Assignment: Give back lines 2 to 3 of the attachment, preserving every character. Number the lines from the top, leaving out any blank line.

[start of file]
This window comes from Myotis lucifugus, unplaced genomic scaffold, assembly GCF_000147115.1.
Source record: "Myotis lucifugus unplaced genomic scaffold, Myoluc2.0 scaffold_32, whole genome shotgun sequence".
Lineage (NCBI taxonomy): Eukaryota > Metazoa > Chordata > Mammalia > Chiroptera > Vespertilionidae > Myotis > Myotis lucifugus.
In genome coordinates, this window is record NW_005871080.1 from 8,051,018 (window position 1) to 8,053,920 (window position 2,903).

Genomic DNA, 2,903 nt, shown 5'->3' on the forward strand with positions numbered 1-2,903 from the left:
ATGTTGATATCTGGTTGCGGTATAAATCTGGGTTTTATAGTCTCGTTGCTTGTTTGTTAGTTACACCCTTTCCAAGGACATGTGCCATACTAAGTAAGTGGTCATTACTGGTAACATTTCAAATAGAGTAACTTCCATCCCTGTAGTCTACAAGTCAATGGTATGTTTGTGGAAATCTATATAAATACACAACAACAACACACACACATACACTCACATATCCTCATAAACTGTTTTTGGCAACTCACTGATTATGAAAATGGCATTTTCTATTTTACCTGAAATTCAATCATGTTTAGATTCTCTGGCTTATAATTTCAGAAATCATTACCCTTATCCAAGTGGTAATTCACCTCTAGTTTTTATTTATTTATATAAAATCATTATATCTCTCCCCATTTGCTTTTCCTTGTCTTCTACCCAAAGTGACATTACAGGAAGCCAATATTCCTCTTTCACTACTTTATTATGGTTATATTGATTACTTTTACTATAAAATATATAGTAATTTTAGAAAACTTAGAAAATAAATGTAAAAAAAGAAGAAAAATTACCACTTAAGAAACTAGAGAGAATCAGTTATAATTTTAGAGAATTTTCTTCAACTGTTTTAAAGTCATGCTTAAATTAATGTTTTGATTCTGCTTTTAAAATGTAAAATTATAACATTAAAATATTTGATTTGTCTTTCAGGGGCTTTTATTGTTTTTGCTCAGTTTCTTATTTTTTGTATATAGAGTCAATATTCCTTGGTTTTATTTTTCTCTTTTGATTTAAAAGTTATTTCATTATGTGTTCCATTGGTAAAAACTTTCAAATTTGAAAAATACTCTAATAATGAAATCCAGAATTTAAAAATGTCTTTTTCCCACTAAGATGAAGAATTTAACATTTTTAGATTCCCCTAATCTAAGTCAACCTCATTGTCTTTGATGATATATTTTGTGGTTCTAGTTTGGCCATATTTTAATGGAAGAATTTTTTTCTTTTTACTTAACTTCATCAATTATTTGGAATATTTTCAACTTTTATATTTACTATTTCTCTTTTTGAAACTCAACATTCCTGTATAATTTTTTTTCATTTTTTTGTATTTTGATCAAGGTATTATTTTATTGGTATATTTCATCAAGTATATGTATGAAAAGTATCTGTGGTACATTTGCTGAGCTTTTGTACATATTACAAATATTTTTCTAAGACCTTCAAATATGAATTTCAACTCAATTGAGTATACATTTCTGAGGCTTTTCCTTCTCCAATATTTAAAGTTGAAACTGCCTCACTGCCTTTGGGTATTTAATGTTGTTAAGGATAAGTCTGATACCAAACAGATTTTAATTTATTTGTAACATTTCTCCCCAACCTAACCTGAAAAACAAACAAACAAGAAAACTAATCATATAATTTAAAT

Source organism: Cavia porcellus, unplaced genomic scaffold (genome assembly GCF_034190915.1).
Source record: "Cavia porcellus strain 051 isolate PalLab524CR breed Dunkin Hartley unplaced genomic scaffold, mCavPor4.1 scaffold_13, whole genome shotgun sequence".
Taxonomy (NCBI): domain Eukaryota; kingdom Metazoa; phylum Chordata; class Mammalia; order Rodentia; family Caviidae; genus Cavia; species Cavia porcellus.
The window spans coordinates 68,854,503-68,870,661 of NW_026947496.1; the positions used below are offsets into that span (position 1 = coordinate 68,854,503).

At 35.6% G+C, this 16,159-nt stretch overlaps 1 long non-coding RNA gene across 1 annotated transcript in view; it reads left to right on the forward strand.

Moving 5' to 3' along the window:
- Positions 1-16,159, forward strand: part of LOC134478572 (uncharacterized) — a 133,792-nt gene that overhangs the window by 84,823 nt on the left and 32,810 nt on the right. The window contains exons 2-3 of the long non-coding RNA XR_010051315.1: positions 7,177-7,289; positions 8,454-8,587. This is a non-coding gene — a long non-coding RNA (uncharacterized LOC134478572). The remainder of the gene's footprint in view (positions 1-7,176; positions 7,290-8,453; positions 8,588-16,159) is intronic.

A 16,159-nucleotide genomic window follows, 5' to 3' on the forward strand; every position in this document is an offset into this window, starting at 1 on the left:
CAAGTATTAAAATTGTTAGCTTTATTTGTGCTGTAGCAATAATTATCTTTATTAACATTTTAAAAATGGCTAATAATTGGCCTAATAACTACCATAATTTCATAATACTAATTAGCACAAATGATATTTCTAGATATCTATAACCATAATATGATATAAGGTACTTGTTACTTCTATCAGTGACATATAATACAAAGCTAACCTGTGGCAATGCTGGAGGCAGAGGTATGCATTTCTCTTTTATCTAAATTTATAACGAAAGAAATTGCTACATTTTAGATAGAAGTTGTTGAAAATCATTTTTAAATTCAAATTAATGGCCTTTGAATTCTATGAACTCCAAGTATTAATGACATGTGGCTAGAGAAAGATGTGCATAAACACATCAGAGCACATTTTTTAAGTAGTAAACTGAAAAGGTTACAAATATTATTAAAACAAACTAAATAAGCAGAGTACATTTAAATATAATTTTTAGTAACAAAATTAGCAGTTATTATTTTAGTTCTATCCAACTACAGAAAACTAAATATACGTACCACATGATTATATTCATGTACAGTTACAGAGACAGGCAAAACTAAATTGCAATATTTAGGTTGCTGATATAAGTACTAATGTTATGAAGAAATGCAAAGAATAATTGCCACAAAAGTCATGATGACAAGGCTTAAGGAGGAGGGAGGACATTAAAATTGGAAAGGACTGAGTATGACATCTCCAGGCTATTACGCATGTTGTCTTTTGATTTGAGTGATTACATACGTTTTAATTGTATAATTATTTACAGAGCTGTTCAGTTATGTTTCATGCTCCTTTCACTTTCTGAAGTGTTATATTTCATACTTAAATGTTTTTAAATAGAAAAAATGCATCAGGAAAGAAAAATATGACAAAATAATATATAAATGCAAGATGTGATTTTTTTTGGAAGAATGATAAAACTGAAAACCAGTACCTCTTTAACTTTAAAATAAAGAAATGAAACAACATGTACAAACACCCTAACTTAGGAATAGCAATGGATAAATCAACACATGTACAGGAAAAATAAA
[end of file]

Source record: "Myotis lucifugus unplaced genomic scaffold, Myoluc2.0 scaffold_32, whole genome shotgun sequence".
Lineage (NCBI taxonomy): Eukaryota > Metazoa > Chordata > Mammalia > Chiroptera > Vespertilionidae > Myotis > Myotis lucifugus.